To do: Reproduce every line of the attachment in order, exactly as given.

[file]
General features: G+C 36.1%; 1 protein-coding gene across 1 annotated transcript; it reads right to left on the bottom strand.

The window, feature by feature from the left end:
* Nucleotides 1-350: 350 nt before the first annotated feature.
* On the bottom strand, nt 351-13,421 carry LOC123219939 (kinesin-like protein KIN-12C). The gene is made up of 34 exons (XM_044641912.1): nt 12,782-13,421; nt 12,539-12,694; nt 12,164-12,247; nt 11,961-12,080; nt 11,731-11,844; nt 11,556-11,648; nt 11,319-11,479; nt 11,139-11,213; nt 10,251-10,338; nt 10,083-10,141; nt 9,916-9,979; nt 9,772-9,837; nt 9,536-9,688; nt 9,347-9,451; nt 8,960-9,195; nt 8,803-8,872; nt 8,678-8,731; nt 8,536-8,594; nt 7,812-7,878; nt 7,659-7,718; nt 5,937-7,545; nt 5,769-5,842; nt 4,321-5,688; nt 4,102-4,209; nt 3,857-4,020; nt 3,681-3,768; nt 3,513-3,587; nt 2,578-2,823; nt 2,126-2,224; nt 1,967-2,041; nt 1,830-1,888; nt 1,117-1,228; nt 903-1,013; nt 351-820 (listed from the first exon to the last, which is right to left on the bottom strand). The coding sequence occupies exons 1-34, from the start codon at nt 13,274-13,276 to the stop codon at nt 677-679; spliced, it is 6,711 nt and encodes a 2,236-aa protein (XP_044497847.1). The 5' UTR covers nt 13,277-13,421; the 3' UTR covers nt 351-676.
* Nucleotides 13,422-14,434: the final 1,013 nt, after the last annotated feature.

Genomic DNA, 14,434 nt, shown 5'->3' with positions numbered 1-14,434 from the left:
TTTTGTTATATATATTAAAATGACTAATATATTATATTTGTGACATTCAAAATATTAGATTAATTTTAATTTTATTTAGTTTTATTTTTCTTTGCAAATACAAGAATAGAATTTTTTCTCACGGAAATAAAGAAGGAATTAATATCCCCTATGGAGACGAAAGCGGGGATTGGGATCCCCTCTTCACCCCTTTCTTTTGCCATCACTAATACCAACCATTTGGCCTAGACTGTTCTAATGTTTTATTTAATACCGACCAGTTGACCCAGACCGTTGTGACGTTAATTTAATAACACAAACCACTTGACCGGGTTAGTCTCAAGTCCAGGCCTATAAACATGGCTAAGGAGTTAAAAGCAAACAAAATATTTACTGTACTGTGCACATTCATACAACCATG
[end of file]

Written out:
General features: G+C 36.1%; 1 protein-coding gene across 1 annotated transcript; it reads right to left on the bottom strand.

The window, feature by feature from the left end:
* Nucleotides 1-350: 350 nt before the first annotated feature.
* On the bottom strand, nt 351-13,421 carry LOC123219939 (kinesin-like protein KIN-12C). The gene is made up of 34 exons (XM_044641912.1): nt 12,782-13,421; nt 12,539-12,694; nt 12,164-12,247; nt 11,961-12,080; nt 11,731-11,844; nt 11,556-11,648; nt 11,319-11,479; nt 11,139-11,213; nt 10,251-10,338; nt 10,083-10,141; nt 9,916-9,979; nt 9,772-9,837; nt 9,536-9,688; nt 9,347-9,451; nt 8,960-9,195; nt 8,803-8,872; nt 8,678-8,731; nt 8,536-8,594; nt 7,812-7,878; nt 7,659-7,718; nt 5,937-7,545; nt 5,769-5,842; nt 4,321-5,688; nt 4,102-4,209; nt 3,857-4,020; nt 3,681-3,768; nt 3,513-3,587; nt 2,578-2,823; nt 2,126-2,224; nt 1,967-2,041; nt 1,830-1,888; nt 1,117-1,228; nt 903-1,013; nt 351-820 (listed from the first exon to the last, which is right to left on the bottom strand). The coding sequence occupies exons 1-34, from the start codon at nt 13,274-13,276 to the stop codon at nt 677-679; spliced, it is 6,711 nt and encodes a 2,236-aa protein (XP_044497847.1). The 5' UTR covers nt 13,277-13,421; the 3' UTR covers nt 351-676.
* Nucleotides 13,422-14,434: the final 1,013 nt, after the last annotated feature.

Genomic DNA, 14,434 nt, shown 5'->3' with positions numbered 1-14,434 from the left:
TTTTGTTATATATATTAAAATGACTAATATATTATATTTGTGACATTCAAAATATTAGATTAATTTTAATTTTATTTAGTTTTATTTTTCTTTGCAAATACAAGAATAGAATTTTTTCTCACGGAAATAAAGAAGGAATTAATATCCCCTATGGAGACGAAAGCGGGGATTGGGATCCCCTCTTCACCCCTTTCTTTTGCCATCACTAATACCAACCATTTGGCCTAGACTGTTCTAATGTTTTATTTAATACCGACCAGTTGACCCAGACCGTTGTGACGTTAATTTAATAACACAAACCACTTGACCGGGTTAGTCTCAAGTCCAGGCCTATAAACATGGCTAAGGAGTTAAAAGCAAACAAAATATTTACTGTACTGTGCACATTCATACAACCATG